Over at Full Potential a week back, we were talking about the importance of self-teaching and team-teaching at the start of a new project to make sure we have a working understanding of the job at hand. Makes sense, right? Surely you need to know what you’re talking about in order for your work to be functional in the context it will be used in. You would think so.
When you think how many industries there are out there, and how many roles and tasks are at play in each industry… well, that’s a lot of information to take in. But if, as an Instructional Designer, you don’t take the time to understand the actual content that you’re working with, you’re doing both yourself and your client a real disservice.
Which brings us to my Sesame Street approach to new projects. My favourite clips growing up were ones that explained processes, or how things are made – for example, how a jar of PB is made (“it takes a lot of little nuts to make a jar of peanut butter!”). More recently, I saw an episode where Elmo was learning how the postal service works. When I think I have a decent grasp on new content, I consider how I would explain it to a kid, or someone with little working knowledge of the content. I don’t actually go find a kid, but I think about how I’d explain it, and fill in any knowledge blanks that fall out of my imaginary conversation.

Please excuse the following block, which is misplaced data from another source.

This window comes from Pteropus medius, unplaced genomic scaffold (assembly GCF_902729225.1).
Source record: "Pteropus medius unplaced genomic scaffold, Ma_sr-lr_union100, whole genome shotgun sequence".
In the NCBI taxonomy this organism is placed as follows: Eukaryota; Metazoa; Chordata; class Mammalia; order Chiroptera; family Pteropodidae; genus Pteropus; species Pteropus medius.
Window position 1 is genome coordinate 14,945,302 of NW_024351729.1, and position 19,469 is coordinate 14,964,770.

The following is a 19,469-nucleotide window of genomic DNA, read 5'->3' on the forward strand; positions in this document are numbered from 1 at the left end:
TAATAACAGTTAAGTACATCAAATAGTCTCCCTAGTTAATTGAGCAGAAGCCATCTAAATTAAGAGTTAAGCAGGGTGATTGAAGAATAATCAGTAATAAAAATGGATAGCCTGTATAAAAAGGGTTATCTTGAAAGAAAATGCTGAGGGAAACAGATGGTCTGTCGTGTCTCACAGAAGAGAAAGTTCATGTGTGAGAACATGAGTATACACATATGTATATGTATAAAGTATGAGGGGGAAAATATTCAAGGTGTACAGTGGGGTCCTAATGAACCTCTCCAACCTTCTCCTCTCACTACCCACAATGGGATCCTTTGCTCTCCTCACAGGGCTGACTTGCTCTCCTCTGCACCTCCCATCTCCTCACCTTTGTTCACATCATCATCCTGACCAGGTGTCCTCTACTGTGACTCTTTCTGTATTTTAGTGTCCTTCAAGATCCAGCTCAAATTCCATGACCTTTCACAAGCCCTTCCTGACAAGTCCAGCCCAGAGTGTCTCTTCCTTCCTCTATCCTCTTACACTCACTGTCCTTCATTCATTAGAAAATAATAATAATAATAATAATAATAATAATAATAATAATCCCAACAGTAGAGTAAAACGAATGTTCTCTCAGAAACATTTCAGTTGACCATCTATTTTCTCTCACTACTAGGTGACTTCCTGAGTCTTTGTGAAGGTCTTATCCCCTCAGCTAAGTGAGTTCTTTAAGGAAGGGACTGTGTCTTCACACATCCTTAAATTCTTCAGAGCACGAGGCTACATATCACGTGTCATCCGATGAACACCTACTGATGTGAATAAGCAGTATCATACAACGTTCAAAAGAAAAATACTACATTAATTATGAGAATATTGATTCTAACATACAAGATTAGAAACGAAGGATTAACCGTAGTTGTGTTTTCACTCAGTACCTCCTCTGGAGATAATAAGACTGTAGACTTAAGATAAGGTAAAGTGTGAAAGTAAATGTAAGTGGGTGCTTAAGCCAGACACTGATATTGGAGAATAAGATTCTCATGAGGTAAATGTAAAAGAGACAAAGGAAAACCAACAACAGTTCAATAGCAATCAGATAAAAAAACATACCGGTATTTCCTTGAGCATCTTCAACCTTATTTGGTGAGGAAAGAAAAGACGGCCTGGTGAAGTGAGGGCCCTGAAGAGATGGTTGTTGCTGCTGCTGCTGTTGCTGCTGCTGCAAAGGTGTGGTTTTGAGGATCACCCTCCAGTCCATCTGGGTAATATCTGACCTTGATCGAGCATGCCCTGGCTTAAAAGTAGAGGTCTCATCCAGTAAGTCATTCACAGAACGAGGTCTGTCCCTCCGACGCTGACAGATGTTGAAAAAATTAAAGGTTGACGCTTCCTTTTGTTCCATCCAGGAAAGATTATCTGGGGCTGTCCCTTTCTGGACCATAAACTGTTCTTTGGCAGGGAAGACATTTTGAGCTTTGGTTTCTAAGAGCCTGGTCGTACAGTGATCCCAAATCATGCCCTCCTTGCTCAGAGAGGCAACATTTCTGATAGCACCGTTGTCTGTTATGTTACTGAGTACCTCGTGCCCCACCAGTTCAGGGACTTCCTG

I’m perfectly comfortable with the idea that I don’t know EVERYTHING. In fact, I find it challenging – and I’m often surprised at how seemingly ‘unsexy’ industries or ‘boring’ content turns out to be anything but.
I’ll leave you with the Sesame Street Clip where they go to the crayon factory to learn how to make crayons. It’s my absolute favourite.